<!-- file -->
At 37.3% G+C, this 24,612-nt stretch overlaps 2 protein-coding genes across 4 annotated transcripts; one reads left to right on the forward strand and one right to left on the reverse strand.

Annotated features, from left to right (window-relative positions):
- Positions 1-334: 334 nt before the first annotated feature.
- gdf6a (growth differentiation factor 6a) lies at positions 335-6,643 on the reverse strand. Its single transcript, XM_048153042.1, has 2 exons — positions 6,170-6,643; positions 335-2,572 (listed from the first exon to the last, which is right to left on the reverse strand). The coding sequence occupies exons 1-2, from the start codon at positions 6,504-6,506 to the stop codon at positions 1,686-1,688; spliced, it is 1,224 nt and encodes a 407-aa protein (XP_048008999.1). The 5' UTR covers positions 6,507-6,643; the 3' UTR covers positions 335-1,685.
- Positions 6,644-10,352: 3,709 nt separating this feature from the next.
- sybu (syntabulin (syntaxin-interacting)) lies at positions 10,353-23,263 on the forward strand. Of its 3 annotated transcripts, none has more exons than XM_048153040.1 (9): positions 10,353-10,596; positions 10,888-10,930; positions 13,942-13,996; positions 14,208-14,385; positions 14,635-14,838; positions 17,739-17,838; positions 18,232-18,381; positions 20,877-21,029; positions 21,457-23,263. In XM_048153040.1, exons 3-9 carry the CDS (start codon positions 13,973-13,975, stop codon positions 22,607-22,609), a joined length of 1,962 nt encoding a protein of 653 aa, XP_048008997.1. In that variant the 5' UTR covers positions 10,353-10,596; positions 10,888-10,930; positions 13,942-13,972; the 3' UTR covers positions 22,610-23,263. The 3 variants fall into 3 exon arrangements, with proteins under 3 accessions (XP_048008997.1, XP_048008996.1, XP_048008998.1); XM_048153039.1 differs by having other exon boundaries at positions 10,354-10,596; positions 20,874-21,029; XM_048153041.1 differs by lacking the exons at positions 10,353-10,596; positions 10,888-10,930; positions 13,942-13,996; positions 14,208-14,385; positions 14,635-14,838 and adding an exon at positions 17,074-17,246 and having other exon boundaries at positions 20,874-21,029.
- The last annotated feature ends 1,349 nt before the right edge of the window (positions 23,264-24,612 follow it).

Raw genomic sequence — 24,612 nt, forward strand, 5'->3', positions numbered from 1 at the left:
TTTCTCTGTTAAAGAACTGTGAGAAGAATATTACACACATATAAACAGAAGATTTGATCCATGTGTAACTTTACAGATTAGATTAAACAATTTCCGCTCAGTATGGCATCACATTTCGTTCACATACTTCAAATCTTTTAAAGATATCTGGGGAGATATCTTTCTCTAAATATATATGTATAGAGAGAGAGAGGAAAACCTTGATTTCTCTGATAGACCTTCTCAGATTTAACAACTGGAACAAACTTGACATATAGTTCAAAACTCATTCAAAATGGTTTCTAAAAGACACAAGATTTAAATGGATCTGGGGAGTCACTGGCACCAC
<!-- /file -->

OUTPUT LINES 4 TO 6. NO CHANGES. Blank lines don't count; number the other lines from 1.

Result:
- gdf6a (growth differentiation factor 6a) lies at positions 335-6,643 on the reverse strand. Its single transcript, XM_048153042.1, has 2 exons — positions 6,170-6,643; positions 335-2,572 (listed from the first exon to the last, which is right to left on the reverse strand). The coding sequence occupies exons 1-2, from the start codon at positions 6,504-6,506 to the stop codon at positions 1,686-1,688; spliced, it is 1,224 nt and encodes a 407-aa protein (XP_048008999.1). The 5' UTR covers positions 6,507-6,643; the 3' UTR covers positions 335-1,685.
- Positions 6,644-10,352: 3,709 nt separating this feature from the next.
- sybu (syntabulin (syntaxin-interacting)) lies at positions 10,353-23,263 on the forward strand. Of its 3 annotated transcripts, none has more exons than XM_048153040.1 (9): positions 10,353-10,596; positions 10,888-10,930; positions 13,942-13,996; positions 14,208-14,385; positions 14,635-14,838; positions 17,739-17,838; positions 18,232-18,381; positions 20,877-21,029; positions 21,457-23,263. In XM_048153040.1, exons 3-9 carry the CDS (start codon positions 13,973-13,975, stop codon positions 22,607-22,609), a joined length of 1,962 nt encoding a protein of 653 aa, XP_048008997.1. In that variant the 5' UTR covers positions 10,353-10,596; positions 10,888-10,930; positions 13,942-13,972; the 3' UTR covers positions 22,610-23,263. The 3 variants fall into 3 exon arrangements, with proteins under 3 accessions (XP_048008997.1, XP_048008996.1, XP_048008998.1); XM_048153039.1 differs by having other exon boundaries at positions 10,354-10,596; positions 20,874-21,029; XM_048153041.1 differs by lacking the exons at positions 10,353-10,596; positions 10,888-10,930; positions 13,942-13,996; positions 14,208-14,385; positions 14,635-14,838 and adding an exon at positions 17,074-17,246 and having other exon boundaries at positions 20,874-21,029.